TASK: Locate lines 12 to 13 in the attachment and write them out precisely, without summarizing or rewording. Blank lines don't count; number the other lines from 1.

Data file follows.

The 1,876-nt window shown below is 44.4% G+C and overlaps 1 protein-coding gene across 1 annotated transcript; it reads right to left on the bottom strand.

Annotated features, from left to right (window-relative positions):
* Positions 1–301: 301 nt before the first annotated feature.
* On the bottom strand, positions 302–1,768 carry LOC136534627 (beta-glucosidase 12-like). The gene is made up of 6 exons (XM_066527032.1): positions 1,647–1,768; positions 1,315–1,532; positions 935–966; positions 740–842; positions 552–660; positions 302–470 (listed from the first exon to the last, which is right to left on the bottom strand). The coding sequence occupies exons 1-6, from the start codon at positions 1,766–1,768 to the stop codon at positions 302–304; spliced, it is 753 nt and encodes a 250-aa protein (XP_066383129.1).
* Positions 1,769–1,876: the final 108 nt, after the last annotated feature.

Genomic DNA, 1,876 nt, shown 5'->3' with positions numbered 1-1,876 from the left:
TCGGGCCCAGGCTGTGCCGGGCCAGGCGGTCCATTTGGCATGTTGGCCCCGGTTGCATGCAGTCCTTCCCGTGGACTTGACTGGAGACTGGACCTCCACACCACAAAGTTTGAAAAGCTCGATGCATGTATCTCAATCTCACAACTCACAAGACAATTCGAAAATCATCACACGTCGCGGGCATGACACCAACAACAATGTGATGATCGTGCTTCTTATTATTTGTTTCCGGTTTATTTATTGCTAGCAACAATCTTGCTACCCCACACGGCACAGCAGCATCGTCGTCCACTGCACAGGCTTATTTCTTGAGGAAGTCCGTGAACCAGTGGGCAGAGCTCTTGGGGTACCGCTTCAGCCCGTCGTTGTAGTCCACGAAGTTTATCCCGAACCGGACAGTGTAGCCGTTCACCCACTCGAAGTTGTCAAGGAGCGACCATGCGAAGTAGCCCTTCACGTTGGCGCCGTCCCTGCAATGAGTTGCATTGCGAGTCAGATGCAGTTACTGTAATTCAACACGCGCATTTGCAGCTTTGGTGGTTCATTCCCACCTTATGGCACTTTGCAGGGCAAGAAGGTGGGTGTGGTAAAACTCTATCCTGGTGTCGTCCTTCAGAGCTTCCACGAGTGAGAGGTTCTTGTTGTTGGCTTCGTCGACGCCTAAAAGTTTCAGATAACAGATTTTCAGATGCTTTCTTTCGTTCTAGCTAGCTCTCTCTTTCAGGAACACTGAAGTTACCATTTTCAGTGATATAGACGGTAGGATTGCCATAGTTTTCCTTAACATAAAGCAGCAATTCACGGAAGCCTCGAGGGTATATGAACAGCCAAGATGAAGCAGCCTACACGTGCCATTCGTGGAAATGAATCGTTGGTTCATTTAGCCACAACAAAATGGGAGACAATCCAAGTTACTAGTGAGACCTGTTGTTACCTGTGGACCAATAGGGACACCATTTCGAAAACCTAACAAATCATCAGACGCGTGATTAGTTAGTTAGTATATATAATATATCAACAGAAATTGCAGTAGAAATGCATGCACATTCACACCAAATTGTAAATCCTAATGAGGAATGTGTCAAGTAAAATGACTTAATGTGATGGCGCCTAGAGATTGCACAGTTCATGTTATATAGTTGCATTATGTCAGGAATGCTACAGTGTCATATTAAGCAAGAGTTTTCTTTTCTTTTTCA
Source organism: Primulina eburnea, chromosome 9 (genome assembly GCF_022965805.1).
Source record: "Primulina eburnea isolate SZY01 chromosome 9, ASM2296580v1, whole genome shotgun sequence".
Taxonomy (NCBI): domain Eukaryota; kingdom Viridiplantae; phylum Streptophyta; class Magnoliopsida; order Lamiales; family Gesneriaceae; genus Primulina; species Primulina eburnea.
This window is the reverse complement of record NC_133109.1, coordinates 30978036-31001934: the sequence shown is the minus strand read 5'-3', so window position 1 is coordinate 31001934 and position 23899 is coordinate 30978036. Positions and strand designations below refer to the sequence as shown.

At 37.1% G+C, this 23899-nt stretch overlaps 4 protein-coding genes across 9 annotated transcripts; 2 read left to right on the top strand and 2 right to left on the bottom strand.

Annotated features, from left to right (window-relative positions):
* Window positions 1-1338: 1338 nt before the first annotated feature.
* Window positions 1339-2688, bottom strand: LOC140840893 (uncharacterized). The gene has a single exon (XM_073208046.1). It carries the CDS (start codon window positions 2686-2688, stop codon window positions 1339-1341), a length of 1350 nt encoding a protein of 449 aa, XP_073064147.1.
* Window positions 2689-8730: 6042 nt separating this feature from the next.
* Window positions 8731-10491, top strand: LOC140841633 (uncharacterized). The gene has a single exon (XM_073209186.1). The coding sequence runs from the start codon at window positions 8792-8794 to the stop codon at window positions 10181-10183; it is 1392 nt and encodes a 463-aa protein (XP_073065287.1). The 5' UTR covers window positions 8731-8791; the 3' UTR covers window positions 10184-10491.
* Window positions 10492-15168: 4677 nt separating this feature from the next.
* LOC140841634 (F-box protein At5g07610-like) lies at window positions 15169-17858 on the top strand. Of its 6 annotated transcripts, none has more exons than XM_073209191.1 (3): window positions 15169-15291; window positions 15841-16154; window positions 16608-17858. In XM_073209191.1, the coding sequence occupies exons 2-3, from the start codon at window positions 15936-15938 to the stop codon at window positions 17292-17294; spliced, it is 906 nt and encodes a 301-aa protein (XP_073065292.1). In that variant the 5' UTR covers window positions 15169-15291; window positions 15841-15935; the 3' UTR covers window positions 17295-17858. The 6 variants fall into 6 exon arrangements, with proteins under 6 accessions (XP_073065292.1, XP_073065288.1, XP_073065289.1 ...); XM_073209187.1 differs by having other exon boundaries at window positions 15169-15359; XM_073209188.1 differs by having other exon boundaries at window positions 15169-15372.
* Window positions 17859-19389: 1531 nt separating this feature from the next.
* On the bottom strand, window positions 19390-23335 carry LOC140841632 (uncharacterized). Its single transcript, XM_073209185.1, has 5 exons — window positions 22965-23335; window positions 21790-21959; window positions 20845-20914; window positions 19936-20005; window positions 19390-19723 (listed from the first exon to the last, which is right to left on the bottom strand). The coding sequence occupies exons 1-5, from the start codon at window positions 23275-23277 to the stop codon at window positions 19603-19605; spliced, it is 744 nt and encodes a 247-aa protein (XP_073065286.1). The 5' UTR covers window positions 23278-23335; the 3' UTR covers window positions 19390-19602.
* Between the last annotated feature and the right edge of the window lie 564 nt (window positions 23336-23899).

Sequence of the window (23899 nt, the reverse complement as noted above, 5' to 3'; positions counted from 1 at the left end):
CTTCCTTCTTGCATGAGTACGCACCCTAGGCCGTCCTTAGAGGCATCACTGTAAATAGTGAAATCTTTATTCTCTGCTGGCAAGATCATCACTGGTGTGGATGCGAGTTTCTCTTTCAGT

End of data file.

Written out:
At 37.1% G+C, this 23899-nt stretch overlaps 4 protein-coding genes across 9 annotated transcripts; 2 read left to right on the top strand and 2 right to left on the bottom strand.

Annotated features, from left to right (window-relative positions):